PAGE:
Something of a pre-Yom Kippur rambling here, but it was on my mind. So much of Yom Kippur davening, especially as the day progresses, centers around the refrain that we are not truly worthy of the mercy, chesed, etc., that we ask God to bestow upon us. Indeed, we turn to all sorts of different appeals so as not to be judged on our merit alone.
One of the more common ones (in that we actually do it every day, three times a day) is that we descend from greatness, and thus, we should be judged on that merit. In other words, we’re sort of asking for favoritism because God liked our cool parents. Which, hey, I’m totally cool with, if it works. But it got me thinking…
Has there been someone in recent years who felt that he was worthy of God’s mercy? Who felt that he/she was righteous? Look, I’m not tzadik and I know that. I mess up constantly, and sometimes intentionally (hey, never hurts to get some extra viduy in, am I right?). I’m not hoping to come out in the tzadik book. It’s either beinoni or worse, God forbid, for me. And, indeed, I hope to be sealed for good come Yom Kippur, but the fact of the matter is that there’s no slam dunk here. This is no sure thing.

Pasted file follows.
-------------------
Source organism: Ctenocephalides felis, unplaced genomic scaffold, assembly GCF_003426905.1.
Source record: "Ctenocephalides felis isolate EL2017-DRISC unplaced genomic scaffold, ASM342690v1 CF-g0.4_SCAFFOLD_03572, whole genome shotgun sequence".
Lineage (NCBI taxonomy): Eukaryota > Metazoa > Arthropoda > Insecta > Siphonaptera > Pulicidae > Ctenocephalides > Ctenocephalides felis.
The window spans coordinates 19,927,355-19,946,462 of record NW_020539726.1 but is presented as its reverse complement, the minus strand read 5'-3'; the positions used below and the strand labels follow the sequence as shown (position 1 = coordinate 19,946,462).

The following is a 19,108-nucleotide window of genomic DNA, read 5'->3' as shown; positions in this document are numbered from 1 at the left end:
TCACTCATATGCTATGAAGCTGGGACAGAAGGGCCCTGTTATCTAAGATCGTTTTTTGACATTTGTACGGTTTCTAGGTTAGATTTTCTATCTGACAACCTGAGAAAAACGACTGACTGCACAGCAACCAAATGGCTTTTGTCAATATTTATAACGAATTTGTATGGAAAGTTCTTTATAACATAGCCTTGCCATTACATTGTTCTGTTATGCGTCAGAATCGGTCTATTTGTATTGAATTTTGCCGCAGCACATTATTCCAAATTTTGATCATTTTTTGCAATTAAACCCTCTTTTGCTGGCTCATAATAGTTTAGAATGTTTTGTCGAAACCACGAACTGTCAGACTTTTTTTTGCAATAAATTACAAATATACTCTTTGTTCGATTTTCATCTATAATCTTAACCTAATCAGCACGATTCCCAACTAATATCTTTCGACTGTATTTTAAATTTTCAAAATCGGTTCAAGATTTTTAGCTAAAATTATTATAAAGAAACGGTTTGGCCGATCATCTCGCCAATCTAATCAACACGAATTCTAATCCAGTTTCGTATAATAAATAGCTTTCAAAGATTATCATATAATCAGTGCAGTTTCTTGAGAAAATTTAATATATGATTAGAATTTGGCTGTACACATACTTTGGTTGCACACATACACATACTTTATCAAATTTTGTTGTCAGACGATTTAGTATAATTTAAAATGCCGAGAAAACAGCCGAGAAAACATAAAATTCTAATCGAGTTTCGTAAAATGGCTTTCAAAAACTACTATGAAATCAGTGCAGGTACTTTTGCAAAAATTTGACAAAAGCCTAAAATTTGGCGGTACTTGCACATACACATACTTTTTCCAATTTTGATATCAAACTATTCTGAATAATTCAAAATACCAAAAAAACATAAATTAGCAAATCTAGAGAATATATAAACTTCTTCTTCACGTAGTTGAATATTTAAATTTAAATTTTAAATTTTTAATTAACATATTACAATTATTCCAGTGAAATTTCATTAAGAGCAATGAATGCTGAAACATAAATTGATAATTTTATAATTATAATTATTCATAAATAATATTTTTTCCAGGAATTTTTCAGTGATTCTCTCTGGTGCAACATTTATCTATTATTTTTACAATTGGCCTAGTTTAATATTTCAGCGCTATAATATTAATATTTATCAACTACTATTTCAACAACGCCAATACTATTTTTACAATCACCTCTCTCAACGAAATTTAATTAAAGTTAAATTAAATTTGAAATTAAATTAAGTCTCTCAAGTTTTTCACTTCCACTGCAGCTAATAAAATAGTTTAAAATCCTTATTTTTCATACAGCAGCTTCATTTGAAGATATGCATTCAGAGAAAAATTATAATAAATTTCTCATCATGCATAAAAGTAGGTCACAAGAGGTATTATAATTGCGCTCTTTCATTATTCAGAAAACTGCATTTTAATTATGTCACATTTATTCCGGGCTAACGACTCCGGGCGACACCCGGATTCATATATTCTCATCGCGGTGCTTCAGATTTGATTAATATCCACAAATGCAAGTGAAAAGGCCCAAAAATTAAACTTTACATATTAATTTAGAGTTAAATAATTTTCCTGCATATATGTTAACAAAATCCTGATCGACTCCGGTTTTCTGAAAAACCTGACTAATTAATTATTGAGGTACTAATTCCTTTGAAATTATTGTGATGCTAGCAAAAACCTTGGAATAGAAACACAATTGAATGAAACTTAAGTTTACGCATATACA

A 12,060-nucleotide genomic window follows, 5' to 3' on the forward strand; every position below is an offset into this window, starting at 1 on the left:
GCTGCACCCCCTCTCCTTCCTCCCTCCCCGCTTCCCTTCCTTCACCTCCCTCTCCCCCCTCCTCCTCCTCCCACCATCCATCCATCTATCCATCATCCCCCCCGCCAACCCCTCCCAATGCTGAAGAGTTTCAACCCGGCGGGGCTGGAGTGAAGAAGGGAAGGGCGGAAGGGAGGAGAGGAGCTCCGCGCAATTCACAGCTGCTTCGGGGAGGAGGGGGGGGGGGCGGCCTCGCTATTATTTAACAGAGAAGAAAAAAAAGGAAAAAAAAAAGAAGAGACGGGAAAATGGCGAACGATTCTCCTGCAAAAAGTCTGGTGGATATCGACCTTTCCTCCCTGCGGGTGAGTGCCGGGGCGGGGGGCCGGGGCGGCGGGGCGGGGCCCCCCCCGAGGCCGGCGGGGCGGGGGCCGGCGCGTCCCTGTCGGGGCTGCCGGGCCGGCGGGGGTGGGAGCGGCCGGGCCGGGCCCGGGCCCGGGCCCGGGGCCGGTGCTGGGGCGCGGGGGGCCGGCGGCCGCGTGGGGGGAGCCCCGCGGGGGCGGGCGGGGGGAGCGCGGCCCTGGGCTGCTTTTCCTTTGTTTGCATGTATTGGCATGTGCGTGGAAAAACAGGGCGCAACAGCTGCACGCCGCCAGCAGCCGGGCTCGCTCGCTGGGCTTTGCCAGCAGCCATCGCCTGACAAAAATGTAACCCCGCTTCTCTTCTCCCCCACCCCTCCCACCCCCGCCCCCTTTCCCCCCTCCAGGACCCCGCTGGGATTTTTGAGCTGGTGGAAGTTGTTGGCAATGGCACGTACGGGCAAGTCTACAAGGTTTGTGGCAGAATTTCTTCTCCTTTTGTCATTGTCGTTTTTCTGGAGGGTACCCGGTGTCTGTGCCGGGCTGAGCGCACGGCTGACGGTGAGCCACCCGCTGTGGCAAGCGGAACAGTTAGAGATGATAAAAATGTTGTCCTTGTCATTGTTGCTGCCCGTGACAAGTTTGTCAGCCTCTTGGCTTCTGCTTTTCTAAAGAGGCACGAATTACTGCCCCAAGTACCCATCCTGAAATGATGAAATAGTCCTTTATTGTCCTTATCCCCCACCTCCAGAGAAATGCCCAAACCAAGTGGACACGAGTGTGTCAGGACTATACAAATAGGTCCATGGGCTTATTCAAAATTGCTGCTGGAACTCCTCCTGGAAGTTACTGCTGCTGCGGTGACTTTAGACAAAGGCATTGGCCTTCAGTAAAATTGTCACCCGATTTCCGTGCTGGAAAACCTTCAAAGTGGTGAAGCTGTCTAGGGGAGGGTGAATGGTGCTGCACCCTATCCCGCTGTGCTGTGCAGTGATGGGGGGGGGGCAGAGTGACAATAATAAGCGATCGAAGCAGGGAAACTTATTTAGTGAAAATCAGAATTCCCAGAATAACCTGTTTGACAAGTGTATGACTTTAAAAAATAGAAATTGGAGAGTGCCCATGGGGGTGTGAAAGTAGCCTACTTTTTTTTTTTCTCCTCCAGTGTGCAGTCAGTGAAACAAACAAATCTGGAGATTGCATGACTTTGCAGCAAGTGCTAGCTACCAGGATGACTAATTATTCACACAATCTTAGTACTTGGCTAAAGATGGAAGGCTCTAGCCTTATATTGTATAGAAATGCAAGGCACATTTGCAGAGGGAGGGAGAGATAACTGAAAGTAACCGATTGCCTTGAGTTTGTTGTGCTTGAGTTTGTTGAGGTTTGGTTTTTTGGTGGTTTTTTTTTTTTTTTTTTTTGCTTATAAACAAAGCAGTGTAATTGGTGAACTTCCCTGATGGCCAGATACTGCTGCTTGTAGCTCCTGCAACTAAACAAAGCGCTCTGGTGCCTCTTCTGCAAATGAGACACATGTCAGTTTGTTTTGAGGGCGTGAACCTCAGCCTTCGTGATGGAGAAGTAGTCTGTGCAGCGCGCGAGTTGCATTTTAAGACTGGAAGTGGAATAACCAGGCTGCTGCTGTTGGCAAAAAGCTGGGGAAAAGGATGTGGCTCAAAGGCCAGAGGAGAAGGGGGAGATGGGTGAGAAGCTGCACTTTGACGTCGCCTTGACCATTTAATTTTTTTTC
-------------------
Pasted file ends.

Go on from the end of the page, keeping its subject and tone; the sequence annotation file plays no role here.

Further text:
But, for instance, when the GR”A davened, do you think he truly felt that way? When Rav Moshe Feinstein davened, for another instance, do you think that he sort of knew that he’d be okay? And, I mean, if these sorts of people aren’t a sure bet in the list of tzadikim, then who ends up there? It seems like it’d be a pretty empty list. And take this all the way back, too: Rambam, Ramban, Rashi — how do you think they felt when they prayed?
I should point out two things here: (1) Being sealed for good does not equal being sealed for life. I’m talking more about being considered, in the eyes of God, a tzadik vs. beinoni vs. rasha. (2) I don’t think there is any practical ramification for this using whatsoever. Was just a thought I had.